IN 2016 James Sturm was working on a serialised comic strip entitled Off Season during the US election campaign. His story was about a canine couple who had separated and their ongoing strained relationship. But the politics of the time couldn’t help but seep in. Now gathered together as a graphic novel, Off Season, is a wintry domestic drama set against an economic downturn and snow. Lots of snow. The result is a punchy, beautifully crafted story that suggests a country in an anxious place.
Here, James Sturm tells us about the book’s origins, Trump’s America and drawing funny animals.
Tell us about Off Season. How did the serialised nature of it change how you worked on it?
I was working on the book almost a year before the 2016 US election season. The story was about a couple whose marriage was imploding and they were trying to find a way back to one another. Since it was set in the present day, once the election and Trump started commanding everyone’s attention it soon became apparent that I had to incorporate this into the story in some way. I soon discovered that the story of this couple and election were deeply connected. Serialising the story helped me focus my attention onto what was happening at any given moment. In some ways it felt like I was creating a documentary.
To some degree, it’s a book about male anger and disconnection. Do you think that had a lot to do with Trump’s success?
I was exploring this territory in the book before Trump came along. The year prior to the elections I had been burned by a conman. Like Trump, lying was second nature to him. Sadly, there are a lot of Trumps out there. But Trump the presidential candidate was working his con on an astonishingly grand scale.
Is America on the verge of change? Have these last couple of years been the last roar of a dying beast?
Certainly, America is on the decline. I think it’s been changing for a lot longer than the last few years and Trump’s election woke a lot of folks up to that fact.
What did it feel like working on the night of the election when it was becoming clear that he was going to win?
That night was awful. Working on the comic that night made it a little less so. It gave me something to focus my attention on, a distraction from the fear and anguish that was going to be ever present for the foreseeable future.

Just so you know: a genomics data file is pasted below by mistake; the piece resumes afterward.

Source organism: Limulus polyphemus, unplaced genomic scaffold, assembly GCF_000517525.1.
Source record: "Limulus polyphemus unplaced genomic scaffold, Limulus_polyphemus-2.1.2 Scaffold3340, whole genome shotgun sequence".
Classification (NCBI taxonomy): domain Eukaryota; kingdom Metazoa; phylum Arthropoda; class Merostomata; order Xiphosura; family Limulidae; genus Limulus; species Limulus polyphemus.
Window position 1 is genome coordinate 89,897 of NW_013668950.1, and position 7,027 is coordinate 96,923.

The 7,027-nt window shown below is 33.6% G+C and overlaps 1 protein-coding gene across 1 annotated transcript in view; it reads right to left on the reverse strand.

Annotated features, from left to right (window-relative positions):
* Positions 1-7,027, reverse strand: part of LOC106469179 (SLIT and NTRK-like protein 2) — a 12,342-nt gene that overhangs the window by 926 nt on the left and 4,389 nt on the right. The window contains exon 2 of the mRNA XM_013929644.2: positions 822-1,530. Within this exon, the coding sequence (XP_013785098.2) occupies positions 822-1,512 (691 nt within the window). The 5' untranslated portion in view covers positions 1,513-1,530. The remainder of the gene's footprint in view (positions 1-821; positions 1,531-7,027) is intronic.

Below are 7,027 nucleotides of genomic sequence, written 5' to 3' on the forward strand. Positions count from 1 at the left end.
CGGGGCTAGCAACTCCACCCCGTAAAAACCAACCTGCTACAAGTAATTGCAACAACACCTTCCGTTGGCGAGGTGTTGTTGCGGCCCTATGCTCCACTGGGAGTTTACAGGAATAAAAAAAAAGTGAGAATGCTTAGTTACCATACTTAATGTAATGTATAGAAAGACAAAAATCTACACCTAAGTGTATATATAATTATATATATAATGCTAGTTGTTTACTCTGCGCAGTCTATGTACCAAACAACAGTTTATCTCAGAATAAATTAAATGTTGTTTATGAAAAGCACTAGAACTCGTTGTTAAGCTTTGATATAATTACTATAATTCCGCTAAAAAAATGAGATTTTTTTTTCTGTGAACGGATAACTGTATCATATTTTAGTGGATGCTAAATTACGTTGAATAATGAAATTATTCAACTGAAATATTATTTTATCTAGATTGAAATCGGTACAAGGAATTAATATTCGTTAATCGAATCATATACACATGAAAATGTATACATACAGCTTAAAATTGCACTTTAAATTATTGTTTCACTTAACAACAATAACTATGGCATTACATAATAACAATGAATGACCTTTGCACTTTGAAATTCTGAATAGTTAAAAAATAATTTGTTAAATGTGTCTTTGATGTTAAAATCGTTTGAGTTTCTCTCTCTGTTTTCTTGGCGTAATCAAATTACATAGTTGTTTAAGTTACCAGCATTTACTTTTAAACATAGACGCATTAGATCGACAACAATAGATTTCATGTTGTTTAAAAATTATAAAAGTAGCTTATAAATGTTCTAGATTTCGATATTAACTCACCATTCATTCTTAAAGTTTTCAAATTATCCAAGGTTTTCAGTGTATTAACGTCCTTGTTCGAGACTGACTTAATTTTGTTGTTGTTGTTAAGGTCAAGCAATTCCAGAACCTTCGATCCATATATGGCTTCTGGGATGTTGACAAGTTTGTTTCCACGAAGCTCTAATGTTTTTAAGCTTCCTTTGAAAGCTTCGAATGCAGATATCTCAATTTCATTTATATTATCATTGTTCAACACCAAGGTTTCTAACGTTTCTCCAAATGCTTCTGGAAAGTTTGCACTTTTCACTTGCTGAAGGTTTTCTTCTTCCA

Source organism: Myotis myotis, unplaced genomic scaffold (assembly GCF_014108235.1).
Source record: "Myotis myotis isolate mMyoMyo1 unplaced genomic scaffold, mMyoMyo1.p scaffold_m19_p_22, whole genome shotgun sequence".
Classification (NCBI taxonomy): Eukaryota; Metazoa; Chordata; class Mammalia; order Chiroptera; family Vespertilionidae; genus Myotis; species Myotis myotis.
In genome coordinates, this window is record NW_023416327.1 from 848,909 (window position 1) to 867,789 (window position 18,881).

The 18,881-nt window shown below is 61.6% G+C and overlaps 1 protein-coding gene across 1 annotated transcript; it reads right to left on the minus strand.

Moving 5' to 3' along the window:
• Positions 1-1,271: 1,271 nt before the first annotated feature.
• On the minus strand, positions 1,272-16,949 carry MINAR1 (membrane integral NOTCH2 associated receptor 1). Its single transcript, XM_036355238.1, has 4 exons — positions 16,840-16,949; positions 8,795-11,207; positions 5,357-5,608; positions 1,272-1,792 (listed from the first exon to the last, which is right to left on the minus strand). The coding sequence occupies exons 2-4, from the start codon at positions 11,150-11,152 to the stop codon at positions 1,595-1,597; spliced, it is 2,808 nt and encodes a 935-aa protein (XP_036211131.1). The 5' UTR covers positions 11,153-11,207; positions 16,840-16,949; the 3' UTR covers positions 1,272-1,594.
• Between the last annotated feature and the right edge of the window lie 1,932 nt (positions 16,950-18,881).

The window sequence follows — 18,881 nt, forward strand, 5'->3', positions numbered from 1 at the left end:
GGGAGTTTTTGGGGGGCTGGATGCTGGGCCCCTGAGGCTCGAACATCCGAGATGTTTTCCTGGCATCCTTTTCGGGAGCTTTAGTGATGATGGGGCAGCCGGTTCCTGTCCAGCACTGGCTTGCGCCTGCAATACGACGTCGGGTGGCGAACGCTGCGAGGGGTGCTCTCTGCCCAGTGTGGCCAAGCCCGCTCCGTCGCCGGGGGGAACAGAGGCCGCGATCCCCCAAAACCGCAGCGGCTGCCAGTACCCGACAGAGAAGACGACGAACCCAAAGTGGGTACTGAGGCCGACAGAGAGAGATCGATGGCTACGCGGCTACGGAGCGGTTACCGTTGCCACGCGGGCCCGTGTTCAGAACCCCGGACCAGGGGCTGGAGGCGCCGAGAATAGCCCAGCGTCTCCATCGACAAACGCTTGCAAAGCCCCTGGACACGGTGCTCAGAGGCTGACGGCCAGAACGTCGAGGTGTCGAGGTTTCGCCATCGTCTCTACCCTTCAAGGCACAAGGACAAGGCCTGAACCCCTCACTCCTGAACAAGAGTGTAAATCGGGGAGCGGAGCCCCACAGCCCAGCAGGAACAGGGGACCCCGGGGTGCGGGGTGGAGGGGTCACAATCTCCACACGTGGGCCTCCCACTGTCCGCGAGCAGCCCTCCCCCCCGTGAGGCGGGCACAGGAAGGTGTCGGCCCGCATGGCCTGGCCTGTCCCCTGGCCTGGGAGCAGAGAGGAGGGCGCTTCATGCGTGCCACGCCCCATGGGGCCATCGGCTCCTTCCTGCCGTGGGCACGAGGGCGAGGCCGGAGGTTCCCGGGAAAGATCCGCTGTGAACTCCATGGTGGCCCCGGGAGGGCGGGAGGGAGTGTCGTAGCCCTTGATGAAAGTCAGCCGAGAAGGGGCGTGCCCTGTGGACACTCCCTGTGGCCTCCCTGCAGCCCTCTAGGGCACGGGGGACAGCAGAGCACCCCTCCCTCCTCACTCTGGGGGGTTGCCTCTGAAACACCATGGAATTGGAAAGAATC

Why funny animals?
They are animals, but they aren’t so funny. Honestly, it was an intuitive decision. It felt right. It allowed the process of making the book to move forward unimpeded. At some point the animal heads underscored the idea that however weird things get they eventually can seem quite normal.
How maddening is snow to draw?
Ha. It is tedious. But Photoshop does make it easier.
What was your own worst off season break?
The year prior to when Off Season takes place. Being taken in by a conman and having to deal with my own anger and shame was hard. I hated seeing how it impacted the relationships that were most important to me.
What is your own history with comics? What did you grow up reading? Who do you read now?
I’ve loved comics as long as I can remember. My first comics love was Peanuts. As I got a little older it was Marvel super heroes. When I went to college in the mid-1980s I discovered the underground comics of the 1960s. There are so many great comics being created now that it’s almost impossible to keep up. Eleanor Davis and Lauren Weinstein are two favourites. Tillie Walden, Melissa Mendes, Glynnis Fawkes, Summer Pierre and Chuck Forsman are all great. I could easily list dozens more. It’s a good time to be reading comics.
Why do you still love comics?
Comics make me a less cruel person. Reading other people’s comics makes me more empathetic. Making my own forces me to be patient and try to understand myself and the world better. This is a golden age of comics. More comics are being made now by a more diverse group of people than ever before. And when I read a great cartoonist’s work it feels so intimate. It’s not just the writing or the drawings, it’s the alchemy of the two, the sum greater than the parts.